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Addressing the Medicaid shortfall

Legislative leaders met in a meeting of the House appropriations committee this morning to consider S.B. 797, which would allocate funds to meet the state’s current year Medicaid shortfall. Estimates of this year’s Medicaid budget gap have proved to be a moving target, initially estimated at around $139 million, then growing to $149 million in the wake of a federal  court order reinstating coverage of personal care services for adults with disabilities. This morning, House appropriations chair Rep. Brubaker explained that legislative leaders and the Office of State Budget and Management have agreed to revise the estimate of the current-year Medicaid shortfall upwards to $205 million, with the increase being driven by higher-than-estimated program utilization across all categories of eligibility.

Not mentioned in this morning’s discussion  was legislative leaders’ insistence last year that the current budget adequately funded the Medicaid program, despite disagreement expressed by the Department of Health and Human Serviceslegislators, and advocates representing Medicaid’s numerous and diverse stakeholders.

S.B. 797 creates a prioritized list of funding sources for the current-year Medicaid shortfall and requires that each source of funds be used (up to the amount specified) before the next is tapped. The list is:

  1. $50 million in funds available within the Department of Health and Human Services, excluding transfers of unearned or borrow Medicaid Disproportionate Share Receipts, delay of drug rebates, or transfer of any funds that will create or increase a financial obligation in FY2012-13 or beyond;
  2.  $10.5 million from the portion of the state’s Repairs and Renovations Reserve Account that are currently allocations to DHHS;
  3. $105 million in projected current-year General Fund reversions from all state agencies and departments, including debt service reversions;
  4. $20 million in projected revenue overcollections. If used, this amount would have to be deducted from the forecasted $232 million revenue surplus for FY2011-12.
  5. A further $20 million from the Repairs and Renovations Account, if necessary.

The impact of this measure on total availability for the FY2012-13 budget is not entirely clear and will depend on how much money is actually drawn down to pay Medicaid claims for the current year. To the extent that agency reversions and the revenue surplus are used to fund Medicaid, availability for other General Fund purposes will be decreased. Similarly, the upcoming Medicaid shortfall for FY2012-13, currently estimated at $243 million, is unaddressed by this legislation.

 

9 Comments

  1. Alex

    May 23, 2012 at 1:14 pm

    Why not wring all of the fraud and abuse out of the Medicaid program first ?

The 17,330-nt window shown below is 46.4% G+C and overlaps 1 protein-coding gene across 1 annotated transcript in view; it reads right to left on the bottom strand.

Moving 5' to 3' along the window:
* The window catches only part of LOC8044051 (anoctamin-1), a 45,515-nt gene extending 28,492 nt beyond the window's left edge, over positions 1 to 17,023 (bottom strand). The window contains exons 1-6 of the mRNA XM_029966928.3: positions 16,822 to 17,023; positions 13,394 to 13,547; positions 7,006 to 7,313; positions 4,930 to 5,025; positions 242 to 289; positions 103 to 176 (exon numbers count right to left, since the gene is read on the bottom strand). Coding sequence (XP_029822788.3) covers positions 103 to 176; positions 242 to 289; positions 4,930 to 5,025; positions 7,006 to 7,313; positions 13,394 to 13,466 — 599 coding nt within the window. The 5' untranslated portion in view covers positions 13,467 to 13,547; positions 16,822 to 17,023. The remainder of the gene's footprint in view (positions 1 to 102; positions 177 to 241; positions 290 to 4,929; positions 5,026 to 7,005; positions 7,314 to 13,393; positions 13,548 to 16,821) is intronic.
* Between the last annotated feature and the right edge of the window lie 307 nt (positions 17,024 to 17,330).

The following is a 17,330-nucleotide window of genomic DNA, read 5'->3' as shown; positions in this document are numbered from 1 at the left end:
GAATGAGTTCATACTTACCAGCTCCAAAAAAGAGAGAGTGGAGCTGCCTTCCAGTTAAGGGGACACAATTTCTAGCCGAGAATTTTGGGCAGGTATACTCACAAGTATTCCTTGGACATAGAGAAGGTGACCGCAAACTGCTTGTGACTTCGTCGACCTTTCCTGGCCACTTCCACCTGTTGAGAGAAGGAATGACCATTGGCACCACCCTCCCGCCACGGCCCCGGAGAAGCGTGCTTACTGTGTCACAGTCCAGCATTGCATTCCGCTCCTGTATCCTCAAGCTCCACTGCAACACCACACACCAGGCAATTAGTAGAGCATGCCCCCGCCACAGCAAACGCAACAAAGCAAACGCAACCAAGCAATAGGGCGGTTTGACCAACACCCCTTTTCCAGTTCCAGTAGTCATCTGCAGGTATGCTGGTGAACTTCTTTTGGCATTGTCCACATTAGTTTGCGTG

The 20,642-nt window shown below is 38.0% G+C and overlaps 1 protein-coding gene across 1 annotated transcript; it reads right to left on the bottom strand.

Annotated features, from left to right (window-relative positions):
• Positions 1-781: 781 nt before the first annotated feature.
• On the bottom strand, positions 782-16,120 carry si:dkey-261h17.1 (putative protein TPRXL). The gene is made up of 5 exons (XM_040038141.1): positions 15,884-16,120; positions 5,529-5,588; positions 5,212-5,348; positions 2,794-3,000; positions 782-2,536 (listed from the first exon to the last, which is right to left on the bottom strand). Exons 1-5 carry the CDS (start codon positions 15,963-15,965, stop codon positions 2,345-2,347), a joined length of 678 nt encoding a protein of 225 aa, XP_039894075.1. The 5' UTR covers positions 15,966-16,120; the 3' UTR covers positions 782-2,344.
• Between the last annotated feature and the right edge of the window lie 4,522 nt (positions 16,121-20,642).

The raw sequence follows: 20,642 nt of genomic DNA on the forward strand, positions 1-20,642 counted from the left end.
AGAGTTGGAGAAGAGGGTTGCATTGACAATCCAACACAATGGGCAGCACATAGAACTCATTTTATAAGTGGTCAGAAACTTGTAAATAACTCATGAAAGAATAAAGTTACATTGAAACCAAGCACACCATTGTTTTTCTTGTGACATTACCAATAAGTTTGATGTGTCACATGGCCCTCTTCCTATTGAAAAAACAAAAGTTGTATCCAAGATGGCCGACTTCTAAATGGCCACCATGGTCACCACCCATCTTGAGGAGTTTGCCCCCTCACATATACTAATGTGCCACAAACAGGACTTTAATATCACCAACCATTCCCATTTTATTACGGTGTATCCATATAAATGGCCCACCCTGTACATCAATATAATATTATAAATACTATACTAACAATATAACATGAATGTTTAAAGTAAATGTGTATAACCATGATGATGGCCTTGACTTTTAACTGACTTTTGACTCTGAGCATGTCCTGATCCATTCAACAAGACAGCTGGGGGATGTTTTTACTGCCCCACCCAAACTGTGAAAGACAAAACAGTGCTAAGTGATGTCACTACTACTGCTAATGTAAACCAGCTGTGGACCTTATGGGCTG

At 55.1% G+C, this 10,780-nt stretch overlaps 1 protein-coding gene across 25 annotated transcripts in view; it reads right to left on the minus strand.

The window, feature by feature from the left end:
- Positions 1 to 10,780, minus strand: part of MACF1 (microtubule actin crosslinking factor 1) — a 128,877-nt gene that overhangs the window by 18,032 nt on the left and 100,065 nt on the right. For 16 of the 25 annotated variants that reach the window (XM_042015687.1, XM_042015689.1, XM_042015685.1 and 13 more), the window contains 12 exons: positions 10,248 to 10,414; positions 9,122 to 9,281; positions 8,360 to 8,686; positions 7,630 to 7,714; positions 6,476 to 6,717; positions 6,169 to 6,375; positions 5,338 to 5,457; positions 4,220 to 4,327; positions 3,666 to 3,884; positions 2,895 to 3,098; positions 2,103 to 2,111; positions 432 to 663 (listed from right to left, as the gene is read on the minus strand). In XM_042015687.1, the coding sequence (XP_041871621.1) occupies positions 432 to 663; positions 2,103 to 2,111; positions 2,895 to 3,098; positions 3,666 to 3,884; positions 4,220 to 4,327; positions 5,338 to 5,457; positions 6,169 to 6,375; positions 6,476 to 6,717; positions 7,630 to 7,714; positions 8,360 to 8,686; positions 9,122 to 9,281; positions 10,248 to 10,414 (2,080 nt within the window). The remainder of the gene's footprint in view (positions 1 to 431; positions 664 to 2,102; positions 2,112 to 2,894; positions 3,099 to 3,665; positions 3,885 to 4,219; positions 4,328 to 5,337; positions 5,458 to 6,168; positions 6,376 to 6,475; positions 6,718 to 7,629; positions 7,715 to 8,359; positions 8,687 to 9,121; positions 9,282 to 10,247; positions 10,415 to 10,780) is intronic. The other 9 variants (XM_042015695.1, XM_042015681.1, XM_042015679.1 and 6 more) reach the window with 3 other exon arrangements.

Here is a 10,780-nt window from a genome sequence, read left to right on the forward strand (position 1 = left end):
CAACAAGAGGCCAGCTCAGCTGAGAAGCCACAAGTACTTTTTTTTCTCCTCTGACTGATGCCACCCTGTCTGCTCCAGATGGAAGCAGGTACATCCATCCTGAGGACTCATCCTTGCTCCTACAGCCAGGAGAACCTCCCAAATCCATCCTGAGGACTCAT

2. Brenna Burch

    May 23, 2012 at 1:16 pm

  3. Louie

    May 23, 2012 at 1:34 pm

    higher-than-estimated pharmaceutical utilization? ever since DTC advertising was allowed its been a real headache for budgeteers of all health insurance plans.

  4. Brenna Burch

    May 23, 2012 at 1:40 pm

    Based on today’s committee discussion, my understanding of the prescription drug component has to do with some cost-shifting from the federal government to the states as part of recent changes to the rebate program, not higher beneficiary prescription drug consumption. Hope that helps.

  5. Alex

    May 23, 2012 at 2:22 pm

    I hope they are on it Brenna, but I still wonder why this was announced right after the WRAL investigation. Fraud has been occurring in the Medicaid program for years, and we’ve done very little about it while millions have been lost !

  6. Brenna Burch

    May 23, 2012 at 2:27 pm

    True, fraud has always been a problem in every state that participates in Medicaid. It’s also true that the analytics-based IT tools that states are using to detect fraud are rapidly improving, which in turn makes fraud increasingly difficult to commit, especially on a large scale.

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  8. Alex

    May 23, 2012 at 6:55 pm

    I could give you the names of at least five providers who are gouging the Medicaid program as we speak !

  9. Carly EngageAmerica

    May 29, 2012 at 2:45 pm

    An obvious reform is to block grant Medicaid funds to the states. This would grant them greater flexibility in tailoring Medicaid offerings to their state’s specific needs, and would place the onus upon the states to limit spending.

    Block grants would encourage states to mimic successful private health care delivery reforms, and if those reforms reduce spending on acute care by just 4% per year, annual spending would fall by $9.5 billion.

    Block grants would remove a significant incentive for states to inflate the price of health care by imposing health care taxes that increase federal matching funds.